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Canons from The Encyclopedia of Literary and Cultural Theory
Secular and literary applications of the term “canon” refer to a constellation of highly valued, high-cultural texts that have traditionally acted as arbiters of literary value, determining the discipline of literary studies as well as influencing the critical and cultural reception of literature.
Introduction: The Birth of Modernism in Europe, 1880–1914
Includes links to literary symbolism, impressionist art and music, postimpressionism, cubism, futurism, and a bibliography.
Modernism in The Cambridge Guide to Literature in English
The term for an international tendency in the arts brought about by a creative renaissance during the last decade of the 19th century and lasting into the post-war years. Strictly speaking, modernism cannot be described as a ‘movement’ or reliably characterized by a uniform style.
Modernism in the Encyclopedia of American Poetry: The 20th Century
Some scholars tend to use “Modernism” as a general label for the historical period, implying that artistic/cultural production between 1885 and anywhere from 1925 to 1940 can be subsumed under the general rubric of “Modernism.” This tendency is apparent, for example, in a justly famous critical anthology edited in 1976 by Malcolm Bradbury and James McFarlane titled Modernism: A Guide to European Literature, 1890-1930.
Twentieth-Century Modernist Poetry
The word modernism can apply to many different artistic and literary groups, movements, and individuals, but the one thing they all had in common in the twentieth century was a belief in the value of the new. As poet Ezra Pound advised, “Make it new.”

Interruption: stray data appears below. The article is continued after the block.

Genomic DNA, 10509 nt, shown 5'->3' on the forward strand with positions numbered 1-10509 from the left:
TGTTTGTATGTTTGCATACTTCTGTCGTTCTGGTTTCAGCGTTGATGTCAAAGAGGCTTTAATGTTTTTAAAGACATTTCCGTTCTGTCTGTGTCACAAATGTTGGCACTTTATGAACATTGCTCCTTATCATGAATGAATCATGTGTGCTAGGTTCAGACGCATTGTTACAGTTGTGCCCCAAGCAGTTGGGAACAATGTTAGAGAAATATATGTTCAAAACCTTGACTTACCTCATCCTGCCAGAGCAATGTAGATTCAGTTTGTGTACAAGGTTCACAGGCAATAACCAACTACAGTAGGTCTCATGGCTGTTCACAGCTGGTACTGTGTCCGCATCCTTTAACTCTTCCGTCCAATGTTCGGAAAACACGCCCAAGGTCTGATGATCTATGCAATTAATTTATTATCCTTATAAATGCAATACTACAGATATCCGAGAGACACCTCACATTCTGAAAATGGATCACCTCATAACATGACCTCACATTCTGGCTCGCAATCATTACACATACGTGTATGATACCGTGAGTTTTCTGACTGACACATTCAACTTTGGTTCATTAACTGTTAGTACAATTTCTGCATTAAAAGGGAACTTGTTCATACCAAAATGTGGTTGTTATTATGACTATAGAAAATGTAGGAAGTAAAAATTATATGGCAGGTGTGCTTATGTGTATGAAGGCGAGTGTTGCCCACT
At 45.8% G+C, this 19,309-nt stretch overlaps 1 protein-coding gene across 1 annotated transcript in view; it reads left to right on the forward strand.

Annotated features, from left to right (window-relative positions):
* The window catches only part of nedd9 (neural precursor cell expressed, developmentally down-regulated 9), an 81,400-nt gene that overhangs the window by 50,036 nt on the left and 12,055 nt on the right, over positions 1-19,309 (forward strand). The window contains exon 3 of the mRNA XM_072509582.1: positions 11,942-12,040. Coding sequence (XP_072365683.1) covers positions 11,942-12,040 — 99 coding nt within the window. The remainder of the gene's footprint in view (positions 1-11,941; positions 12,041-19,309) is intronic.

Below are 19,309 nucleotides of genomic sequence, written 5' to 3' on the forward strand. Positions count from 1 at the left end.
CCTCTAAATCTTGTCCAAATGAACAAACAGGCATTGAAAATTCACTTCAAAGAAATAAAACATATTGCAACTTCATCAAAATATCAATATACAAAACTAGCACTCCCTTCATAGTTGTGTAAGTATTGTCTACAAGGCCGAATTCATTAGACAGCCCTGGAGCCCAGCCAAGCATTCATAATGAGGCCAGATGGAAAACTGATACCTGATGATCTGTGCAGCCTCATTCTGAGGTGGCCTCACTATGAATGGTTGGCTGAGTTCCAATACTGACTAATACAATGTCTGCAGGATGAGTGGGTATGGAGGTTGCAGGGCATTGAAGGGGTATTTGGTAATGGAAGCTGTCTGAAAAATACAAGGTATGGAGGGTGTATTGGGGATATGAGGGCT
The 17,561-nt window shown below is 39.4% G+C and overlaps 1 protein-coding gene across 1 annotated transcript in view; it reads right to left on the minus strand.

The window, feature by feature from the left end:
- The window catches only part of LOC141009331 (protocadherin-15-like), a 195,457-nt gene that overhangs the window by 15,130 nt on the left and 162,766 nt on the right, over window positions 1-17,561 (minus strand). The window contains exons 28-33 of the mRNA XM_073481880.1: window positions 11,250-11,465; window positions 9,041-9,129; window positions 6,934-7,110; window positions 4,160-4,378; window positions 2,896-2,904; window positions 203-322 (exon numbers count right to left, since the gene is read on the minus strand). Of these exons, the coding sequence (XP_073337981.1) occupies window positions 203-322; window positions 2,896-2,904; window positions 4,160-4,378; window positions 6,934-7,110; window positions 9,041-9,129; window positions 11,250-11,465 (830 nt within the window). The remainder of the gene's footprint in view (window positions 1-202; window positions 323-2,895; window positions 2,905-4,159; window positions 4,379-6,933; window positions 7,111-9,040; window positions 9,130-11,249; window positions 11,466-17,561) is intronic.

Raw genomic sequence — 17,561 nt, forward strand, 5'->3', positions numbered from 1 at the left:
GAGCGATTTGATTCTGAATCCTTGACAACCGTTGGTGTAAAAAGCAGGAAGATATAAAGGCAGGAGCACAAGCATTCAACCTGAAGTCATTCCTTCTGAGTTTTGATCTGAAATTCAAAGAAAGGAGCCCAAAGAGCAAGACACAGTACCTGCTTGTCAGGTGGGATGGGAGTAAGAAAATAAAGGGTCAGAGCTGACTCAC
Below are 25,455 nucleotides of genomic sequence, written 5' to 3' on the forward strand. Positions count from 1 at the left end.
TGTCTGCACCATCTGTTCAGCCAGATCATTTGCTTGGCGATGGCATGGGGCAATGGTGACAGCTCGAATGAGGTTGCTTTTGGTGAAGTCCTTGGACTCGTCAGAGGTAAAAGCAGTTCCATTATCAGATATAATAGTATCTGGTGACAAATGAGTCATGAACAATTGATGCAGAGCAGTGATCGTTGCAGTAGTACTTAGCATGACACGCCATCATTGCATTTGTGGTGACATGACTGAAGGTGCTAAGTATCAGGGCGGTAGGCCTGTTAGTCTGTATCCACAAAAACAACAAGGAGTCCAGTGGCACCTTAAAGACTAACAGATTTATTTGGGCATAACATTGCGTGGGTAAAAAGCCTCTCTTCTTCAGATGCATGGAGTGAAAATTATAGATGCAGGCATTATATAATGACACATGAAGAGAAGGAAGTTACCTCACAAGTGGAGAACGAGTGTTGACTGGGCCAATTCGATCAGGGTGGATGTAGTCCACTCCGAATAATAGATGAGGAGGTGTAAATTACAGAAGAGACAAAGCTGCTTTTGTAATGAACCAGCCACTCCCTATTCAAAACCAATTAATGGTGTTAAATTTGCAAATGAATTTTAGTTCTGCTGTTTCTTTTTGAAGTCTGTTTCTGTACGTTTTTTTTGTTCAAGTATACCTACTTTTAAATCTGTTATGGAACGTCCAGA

Includes articles, books, and e-books.
The New Age and the Emergence of Reactionary Modernism Before the Great War
It is well known that the New Age played a vital role in the dissemination of literary modernism and post-Impressionist art in Britain before the First World War. Of the three main polemicists of early modernism—T. E. Hulme, Ezra Pound and Wyndham Lewis—Hulme wrote almost exclusively for the magazine, Pound wrote a large proportion of his criticism for its pages and Lewis, who described the New Age in 1914 as "one of the only good papers in the country" ("Letter" 319), published some of his early stories in the paper and used its correspondence columns to lash out at his opponents, real or imagined.
Opposing Perspectives: Technology in Modernist Literature
The modern era was a time of great technical innovation and political upheaval. Extending roughly from the 1880s to the 1930s, the machine age of the modern era was noted for mass production and the assembly line; improved transport (car, tram, train, and airplane); modern warfare devices (tanks, submarines, manufactured gasses); radio and phonograph technology; and the high-speed printing press, all of which contributed to social upheaval, such as increased consumerism, cultural leveling, and an enlarged working class.
Below are selected print books at Columbia College.